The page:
a tight grip on its image because most stores are company-owned:
There are no franchisees to get sloppy about running things. By
elying on mystique and word of mouth, whether here or overseas,
the company saves a bundle on marketing costs. Sta
ucks spends
just $30 million annually on advertising, or roughly 1 percent of
evenues, usually just for new flavors of coffee drinks in the summer
and product launches, such as its new in-store web service. Most
consumer companies its size shell out upwards of $300 million per
year. Moreover, Sta
ucks for the first time faces competition from
large U.S. competitors such as McDonald’s and its new McCafés.
Schultz remains the heart and soul of the operation. Raised in
a Brooklyn public-housing project, he found his way to Sta
a tiny chain of Seattle coffee shops, as a marketing executive in the
early 1980s. The name came about when the original owners looked
cat12354_case1_CS1-1-CS1-20.indd 2 4/3/19 11:04 AM
Cases 1 An Overview CS1−3
to Seattle history for inspiration and chose the moniker of an old
mining camp: Sta
o. Further refinement led to Sta
ucks, after the
first mate in Moby Dick, which they felt evoked the seafaring romance
of the early coffee traders (hence the mermaid logo). Schultz got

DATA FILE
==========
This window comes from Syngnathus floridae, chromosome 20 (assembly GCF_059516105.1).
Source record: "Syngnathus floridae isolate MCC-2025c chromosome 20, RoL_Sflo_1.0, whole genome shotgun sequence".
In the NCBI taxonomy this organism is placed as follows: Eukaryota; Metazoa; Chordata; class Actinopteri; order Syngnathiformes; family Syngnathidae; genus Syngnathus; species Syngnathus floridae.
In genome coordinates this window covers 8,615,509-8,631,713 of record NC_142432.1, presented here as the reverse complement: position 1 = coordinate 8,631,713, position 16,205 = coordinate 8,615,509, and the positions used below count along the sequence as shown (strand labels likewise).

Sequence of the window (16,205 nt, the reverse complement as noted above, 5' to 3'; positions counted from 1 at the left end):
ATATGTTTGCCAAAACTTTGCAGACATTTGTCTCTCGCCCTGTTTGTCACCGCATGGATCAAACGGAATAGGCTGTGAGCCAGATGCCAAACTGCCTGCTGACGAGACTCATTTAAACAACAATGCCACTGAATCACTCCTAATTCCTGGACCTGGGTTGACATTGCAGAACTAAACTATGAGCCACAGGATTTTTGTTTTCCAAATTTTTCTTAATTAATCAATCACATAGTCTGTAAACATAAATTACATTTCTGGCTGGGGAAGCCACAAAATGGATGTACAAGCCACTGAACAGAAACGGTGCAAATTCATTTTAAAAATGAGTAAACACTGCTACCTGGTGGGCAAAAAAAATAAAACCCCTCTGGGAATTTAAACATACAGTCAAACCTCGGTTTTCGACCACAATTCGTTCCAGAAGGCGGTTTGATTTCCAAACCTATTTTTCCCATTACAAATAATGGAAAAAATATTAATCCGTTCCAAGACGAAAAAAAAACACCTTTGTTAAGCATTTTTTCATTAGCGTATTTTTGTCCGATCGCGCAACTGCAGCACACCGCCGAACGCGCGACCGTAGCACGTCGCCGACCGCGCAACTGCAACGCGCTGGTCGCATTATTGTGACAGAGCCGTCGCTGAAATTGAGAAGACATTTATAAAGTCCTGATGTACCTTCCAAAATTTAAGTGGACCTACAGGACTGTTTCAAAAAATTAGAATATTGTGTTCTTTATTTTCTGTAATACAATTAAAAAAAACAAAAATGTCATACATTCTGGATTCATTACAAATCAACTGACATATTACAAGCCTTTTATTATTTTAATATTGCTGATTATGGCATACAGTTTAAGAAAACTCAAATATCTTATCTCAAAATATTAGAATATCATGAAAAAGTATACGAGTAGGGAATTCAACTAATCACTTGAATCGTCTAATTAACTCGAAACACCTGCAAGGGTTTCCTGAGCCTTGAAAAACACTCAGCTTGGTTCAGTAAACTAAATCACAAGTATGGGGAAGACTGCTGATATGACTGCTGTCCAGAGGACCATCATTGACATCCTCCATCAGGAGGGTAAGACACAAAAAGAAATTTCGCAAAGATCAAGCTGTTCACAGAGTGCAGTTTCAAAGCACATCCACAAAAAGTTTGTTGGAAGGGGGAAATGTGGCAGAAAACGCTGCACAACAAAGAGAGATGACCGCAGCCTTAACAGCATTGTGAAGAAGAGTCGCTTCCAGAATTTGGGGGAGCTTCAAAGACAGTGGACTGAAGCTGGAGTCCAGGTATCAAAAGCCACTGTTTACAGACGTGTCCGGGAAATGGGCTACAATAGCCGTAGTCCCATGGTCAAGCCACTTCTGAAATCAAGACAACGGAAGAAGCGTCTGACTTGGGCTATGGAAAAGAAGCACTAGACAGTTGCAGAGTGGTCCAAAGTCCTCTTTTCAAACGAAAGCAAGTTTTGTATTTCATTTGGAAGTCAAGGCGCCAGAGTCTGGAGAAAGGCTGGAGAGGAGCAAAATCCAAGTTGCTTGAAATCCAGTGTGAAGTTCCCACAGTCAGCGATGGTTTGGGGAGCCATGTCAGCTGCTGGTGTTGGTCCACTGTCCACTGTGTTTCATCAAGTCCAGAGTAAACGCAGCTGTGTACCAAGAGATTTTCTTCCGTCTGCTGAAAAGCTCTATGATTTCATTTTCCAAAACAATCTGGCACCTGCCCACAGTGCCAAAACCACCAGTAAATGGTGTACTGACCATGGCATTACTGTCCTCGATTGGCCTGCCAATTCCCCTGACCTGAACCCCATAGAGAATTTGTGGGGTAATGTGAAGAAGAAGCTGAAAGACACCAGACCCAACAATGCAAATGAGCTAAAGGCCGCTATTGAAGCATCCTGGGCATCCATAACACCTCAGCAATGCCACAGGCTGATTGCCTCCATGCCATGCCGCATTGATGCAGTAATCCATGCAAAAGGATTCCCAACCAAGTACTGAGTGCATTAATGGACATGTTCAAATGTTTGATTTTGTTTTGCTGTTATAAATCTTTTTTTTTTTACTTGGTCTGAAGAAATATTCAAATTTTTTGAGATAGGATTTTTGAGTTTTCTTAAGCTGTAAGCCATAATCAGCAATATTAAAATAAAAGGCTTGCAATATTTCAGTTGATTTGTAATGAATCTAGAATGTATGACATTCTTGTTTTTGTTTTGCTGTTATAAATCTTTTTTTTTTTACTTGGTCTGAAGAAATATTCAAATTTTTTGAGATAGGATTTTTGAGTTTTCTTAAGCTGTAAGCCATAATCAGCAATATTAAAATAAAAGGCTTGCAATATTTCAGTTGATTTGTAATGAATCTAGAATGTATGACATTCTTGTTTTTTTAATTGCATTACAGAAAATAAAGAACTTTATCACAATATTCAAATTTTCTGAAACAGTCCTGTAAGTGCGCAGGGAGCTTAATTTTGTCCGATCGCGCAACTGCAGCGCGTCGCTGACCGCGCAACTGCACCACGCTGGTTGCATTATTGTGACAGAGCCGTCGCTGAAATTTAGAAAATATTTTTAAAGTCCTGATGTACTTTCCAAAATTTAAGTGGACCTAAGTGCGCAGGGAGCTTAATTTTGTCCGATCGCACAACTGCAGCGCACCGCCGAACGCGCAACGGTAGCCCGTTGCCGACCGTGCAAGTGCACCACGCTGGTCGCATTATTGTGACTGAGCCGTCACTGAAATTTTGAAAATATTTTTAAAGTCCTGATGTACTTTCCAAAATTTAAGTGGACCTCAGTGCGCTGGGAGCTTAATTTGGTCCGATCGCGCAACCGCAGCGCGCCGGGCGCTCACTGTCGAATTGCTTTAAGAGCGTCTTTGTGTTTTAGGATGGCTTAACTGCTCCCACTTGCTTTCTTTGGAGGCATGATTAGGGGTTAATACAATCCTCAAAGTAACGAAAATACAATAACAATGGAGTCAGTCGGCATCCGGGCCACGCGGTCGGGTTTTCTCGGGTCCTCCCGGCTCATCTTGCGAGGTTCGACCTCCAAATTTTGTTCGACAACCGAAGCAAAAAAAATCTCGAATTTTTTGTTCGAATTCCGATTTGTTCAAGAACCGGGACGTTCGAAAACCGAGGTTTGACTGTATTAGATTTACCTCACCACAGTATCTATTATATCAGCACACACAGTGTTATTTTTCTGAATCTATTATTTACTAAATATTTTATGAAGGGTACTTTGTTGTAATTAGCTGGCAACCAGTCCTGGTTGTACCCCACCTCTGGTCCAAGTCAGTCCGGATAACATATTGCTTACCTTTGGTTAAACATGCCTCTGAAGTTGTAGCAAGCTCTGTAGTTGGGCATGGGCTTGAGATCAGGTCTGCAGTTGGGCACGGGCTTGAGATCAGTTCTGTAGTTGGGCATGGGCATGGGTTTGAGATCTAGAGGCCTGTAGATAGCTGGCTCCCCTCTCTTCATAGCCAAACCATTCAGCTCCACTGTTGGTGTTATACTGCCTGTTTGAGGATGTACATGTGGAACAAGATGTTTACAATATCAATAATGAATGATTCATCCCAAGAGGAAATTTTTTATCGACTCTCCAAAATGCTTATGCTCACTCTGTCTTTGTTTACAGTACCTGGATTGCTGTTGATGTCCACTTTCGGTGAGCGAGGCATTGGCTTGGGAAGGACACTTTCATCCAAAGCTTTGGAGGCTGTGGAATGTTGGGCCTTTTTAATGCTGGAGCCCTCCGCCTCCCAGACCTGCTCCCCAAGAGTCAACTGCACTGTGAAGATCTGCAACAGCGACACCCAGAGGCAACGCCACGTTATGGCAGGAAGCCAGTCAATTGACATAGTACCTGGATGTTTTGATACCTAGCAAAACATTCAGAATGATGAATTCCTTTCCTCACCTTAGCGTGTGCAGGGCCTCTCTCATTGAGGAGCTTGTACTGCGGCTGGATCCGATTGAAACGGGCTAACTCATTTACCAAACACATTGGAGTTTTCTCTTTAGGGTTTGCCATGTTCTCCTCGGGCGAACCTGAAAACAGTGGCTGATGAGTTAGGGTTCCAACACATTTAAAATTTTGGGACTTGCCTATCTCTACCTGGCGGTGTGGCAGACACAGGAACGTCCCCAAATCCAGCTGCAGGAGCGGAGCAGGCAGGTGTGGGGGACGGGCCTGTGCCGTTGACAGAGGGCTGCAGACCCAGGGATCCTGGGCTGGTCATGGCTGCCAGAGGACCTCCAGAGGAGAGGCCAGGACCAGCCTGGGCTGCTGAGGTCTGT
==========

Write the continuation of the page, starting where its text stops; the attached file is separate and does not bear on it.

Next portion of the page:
the idea for the modern Sta
ucks format while visiting a Milan
coffee bar. He bought out his bosses in 1987 and began expanding.
The company is still capable of designing and opening a store in
16 weeks or less and recouping the initial investment in three years.
The stores may be oases of tranquility, but management’s expansion
tactics are something else. Take what critics call its “predatory real
estate” strategy—paying more than market-rate rents to keep com-
petitors out of a location. David C. Schomer, owner of Espresso
Vivace in Seattle’s hip Capitol Hill neighborhood, says Sta
approached his landlord and offered to pay nearly double the rate
to put a coffee shop in the same building. The landlord stuck with
Schomer, who says: “It’s a little disconcerting to know that some-
one is willing to pay twice the going rate.” Another time, Sta
and Tully’s Coffee Corp., a Seattle-based coffee chain, were com-
peting for a space in the city. Sta
ucks got the lease but vacated the
premises before the term was up. Still, rather than let Tully’s get the
space, Sta
ucks decided to pay the rent on the empty store so its
competitor could not move in. Schultz makes no apologies for the
hardball tactics. “The real estate business in America is a very, very
tough game,” he says. “It’s not for the faint of heart.”
Still, the company’s strategy could backfire. Not only will
neighborhood activists and local businesses increasingly resent the
tactics, but also customers could grow annoyed over having fewer
choices. Moreover, analysts contend that Sta
ucks can maintain
about 15 percent square-footage growth in the United States—
equivalent to 550 new stores—for only about two more years. After
that, it will have to depend on overseas growth to maintain an
annual 20 percent revenue growth.
ucks was hoping to make up much of that growth with
more sales of food and other noncoffee items but stumbled some-
what. In the late 1990s, Schultz thought that offering $8 sand-
wiches, desserts, and CDs in his stores and selling packaged coffee